What Do Charts Tell Me? 

Charts can provide a lot of information about the price movement of a currency pair. Many traders say that a chart tells a story about the currency pair. With more than 50 types of technical indicators , a trader can receive a wealth of information about how a currency pair is moving. From this historical information, the trader can deduce the future movement of a currency pair. 

Support and Resistance

Most traders are looking for support and resistance lines to tell them where and how the currency price is likely to move. A support line lies below the currency pair price. A resistance line lies above the currency pair price. Depending on the strength of these lines, prices tend to trade between the support and resistance levels, bouncing off one and heading towards the other. Support and resistance lines are basic types of trend lines that can be determined by the moving average lines or by more complex technical methods. 

Trends

Many traders will also be looking for a trend line. A trend line shows how a currency pair price is moving (or trending) – up, down, or sideways. Finding a trend can be very helpful in determining future price movement. The saying that “the trend is your friend” is quite true and many traders rely on the existence of a trend to predict price movements. 

Technical Indicators

A technical indicator studies a particular aspect of a currency pair. Technical indicators are very similar to economic reports in that they study the health and movement of a currency pair while economic reports study the health and growth of an economy. Some technical indicators are basic such as the moving average line . Other indicators are complex calculations like Bollinger Bands or the MACD . 

Number of Indicators

Traders can use many different kinds of indicators or they can focus on a few. Most experienced traders will focus their efforts on using only a few types of technical indicators to provide them with the information needed to trade.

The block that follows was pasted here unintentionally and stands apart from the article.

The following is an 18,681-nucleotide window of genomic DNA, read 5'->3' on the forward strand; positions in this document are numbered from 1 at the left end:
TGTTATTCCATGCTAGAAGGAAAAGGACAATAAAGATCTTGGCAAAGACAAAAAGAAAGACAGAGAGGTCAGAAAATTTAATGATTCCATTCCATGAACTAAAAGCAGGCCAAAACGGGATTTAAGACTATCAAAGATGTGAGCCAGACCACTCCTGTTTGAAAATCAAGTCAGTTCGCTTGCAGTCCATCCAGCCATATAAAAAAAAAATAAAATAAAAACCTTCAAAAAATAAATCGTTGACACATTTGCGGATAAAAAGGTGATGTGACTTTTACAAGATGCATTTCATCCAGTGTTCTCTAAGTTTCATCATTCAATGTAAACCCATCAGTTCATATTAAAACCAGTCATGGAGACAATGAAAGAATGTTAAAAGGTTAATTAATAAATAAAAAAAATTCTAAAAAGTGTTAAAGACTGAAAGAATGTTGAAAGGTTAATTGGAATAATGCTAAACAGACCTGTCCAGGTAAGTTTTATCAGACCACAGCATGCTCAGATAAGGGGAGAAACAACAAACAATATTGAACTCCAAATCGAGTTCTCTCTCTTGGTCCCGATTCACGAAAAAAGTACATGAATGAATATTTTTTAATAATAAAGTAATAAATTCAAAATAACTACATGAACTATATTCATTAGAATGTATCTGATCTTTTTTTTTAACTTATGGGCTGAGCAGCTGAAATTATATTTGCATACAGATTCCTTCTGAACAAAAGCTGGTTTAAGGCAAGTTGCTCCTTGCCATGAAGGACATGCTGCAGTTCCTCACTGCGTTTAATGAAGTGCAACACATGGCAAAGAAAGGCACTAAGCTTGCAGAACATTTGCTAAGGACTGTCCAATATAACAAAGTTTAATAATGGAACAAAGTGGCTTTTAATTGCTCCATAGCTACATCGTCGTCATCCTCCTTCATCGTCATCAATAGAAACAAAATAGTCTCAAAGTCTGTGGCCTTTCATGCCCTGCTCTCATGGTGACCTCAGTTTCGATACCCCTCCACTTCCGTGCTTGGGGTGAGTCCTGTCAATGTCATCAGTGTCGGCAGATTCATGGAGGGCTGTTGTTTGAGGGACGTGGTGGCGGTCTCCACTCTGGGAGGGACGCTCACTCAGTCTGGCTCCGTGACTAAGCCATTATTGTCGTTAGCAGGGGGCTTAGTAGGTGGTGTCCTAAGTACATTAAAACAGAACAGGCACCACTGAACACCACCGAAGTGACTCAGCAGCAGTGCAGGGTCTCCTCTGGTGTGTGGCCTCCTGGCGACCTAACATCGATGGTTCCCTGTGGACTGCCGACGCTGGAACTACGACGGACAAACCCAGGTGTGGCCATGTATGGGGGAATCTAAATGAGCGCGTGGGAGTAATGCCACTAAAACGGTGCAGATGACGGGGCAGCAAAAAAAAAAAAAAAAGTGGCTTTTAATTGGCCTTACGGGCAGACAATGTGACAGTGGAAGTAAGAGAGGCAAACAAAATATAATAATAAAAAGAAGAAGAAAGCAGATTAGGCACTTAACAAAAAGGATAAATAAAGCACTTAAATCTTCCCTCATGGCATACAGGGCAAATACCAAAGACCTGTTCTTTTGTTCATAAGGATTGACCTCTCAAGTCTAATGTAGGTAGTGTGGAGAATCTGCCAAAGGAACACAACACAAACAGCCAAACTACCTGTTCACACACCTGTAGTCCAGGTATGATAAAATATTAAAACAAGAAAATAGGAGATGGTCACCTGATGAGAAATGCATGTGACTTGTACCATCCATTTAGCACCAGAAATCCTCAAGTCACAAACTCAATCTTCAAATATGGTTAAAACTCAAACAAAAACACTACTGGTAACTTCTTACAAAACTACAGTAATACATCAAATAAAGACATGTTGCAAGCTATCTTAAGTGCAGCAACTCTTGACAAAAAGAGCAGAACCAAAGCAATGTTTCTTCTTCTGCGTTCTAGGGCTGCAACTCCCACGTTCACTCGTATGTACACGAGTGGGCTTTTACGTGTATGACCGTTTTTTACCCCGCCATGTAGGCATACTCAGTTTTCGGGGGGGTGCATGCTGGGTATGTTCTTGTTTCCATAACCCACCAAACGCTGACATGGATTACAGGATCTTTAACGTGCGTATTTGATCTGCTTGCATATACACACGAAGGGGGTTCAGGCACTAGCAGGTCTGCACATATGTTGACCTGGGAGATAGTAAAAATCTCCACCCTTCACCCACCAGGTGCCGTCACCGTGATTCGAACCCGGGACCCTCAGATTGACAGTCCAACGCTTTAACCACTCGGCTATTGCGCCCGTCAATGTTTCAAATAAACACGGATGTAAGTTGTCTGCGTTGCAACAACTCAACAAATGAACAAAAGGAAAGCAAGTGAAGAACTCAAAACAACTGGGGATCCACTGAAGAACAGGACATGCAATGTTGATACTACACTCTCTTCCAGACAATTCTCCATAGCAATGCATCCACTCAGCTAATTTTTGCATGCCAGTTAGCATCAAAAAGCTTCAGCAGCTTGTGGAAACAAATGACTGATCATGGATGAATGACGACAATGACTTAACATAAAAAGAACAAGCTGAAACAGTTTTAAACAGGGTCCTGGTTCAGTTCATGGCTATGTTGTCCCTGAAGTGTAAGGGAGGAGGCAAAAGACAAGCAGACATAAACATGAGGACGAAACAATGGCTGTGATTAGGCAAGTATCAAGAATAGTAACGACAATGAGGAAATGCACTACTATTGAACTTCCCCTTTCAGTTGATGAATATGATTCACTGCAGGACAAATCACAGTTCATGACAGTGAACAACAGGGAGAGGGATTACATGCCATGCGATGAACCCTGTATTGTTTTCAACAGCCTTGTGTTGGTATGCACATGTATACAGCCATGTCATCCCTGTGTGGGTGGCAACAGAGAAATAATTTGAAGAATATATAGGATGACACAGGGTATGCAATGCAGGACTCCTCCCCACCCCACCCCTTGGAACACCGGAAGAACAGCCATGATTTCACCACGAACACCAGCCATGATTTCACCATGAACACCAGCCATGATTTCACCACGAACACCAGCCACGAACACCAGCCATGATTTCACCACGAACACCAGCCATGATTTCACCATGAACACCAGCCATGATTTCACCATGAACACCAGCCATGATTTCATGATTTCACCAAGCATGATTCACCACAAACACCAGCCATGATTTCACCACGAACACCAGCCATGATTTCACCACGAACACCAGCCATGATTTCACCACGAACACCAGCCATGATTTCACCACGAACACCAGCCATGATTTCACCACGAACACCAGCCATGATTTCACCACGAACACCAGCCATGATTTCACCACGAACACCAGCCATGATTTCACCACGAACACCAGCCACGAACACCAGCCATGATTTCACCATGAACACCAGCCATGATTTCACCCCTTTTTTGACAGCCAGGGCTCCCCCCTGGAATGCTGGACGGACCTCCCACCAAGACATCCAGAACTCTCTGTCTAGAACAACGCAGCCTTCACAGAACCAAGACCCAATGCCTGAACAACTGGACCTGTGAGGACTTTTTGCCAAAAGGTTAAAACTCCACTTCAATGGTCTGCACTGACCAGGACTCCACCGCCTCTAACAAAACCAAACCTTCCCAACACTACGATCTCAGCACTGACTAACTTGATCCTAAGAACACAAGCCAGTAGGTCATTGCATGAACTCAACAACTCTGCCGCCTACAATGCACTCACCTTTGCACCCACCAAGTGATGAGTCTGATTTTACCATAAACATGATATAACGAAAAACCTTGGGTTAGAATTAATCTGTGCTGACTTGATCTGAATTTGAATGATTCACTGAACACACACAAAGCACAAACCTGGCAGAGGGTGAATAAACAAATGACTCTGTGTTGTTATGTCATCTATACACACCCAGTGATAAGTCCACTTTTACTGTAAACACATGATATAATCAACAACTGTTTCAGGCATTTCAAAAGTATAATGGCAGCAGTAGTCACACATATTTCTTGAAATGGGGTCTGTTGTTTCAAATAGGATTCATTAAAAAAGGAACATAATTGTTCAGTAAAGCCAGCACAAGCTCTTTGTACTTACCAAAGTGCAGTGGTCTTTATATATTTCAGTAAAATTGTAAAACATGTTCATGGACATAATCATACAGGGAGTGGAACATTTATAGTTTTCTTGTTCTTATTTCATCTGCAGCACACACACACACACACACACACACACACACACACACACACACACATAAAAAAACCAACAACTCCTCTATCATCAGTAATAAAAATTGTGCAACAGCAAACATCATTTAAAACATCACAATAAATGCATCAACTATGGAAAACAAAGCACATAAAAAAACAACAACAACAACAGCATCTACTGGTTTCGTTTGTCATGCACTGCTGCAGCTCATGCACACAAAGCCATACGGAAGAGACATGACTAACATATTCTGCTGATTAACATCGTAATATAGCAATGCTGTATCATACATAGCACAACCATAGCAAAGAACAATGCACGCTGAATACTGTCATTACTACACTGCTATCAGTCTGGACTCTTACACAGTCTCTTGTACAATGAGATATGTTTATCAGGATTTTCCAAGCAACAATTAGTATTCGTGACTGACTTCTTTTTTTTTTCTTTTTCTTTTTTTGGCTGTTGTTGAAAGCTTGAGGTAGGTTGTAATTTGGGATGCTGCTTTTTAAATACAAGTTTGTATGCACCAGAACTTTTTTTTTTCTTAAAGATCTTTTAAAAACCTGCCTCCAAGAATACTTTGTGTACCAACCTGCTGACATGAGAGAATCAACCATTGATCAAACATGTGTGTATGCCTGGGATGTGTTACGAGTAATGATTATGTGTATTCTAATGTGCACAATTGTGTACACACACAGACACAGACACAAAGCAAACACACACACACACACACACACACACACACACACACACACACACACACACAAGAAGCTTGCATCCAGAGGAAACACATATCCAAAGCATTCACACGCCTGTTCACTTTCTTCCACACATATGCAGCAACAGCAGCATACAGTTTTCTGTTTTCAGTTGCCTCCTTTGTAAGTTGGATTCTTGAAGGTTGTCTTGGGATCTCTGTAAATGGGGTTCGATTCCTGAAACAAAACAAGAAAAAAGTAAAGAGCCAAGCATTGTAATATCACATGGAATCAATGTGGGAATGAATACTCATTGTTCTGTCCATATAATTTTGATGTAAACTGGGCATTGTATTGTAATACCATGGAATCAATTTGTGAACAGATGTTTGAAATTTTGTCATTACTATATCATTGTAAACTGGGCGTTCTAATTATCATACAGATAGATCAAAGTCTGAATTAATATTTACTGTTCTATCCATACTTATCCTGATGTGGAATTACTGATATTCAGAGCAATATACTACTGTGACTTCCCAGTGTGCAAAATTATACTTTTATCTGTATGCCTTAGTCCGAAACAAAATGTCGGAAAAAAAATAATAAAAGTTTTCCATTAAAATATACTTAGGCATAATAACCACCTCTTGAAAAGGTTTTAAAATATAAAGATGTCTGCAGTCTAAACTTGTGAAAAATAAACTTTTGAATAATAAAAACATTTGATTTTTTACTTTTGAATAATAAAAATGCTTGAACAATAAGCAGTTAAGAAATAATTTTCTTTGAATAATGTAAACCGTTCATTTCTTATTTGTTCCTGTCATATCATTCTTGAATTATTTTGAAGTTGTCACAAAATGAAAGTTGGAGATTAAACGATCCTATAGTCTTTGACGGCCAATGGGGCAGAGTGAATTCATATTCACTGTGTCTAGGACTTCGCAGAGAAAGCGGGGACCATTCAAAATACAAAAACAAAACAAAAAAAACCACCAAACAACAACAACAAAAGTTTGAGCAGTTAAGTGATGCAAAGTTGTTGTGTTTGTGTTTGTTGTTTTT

Why Use Technical Analysis? 

Technical analysis provides information on the best entry and exit points for a trade. On a chart, the trader can see where momentum is rising, a trend is forming, a price is dipping or other events are developing that show the best entry point and time for the most profitable trade. With the constant movement of various currencies against each other in the Forex market, most traders will focus on using technical indicators to find and place their trades.

Is Technical Analysis Difficult? 

Technical analysis is not difficult, but it requires studying different types of charts such as the hourly or daily charts, knowing which technical indicators to use and how to use them. Computers and the Internet have made this process much easier. Most brokers provide basic charts and technical indicators for free or at a very low cost. One way to avoid getting frustrated by all the lines, colors, and graphics is to focus on using only a few indicators that will provide you with the information needed. Try not to clutter your chart with too much information. 

Remember that the chart is telling a story.

(Source: forextrading.about.com)

Chart Timeframes

When using charts to make trading decisions, you can choose between different spans of time when it comes to your chart.

Charting systems can offer timeframes ranging from tick by tick to monthly bars. Monitoring multiple timeframes can give you a greater perspective on the personality of a currency pair.

The smaller timeframes such as 5 minute and 15 minute are best suited for daytraders looking to scalp for quick pips. They are also good for swing traders looking for an opportune moment to make an entry. 

The 1hr chart is for swing traders and long term traders looking for the momentary trend. The 1hr chart is well known for it’s reliability on short term changes in momentum.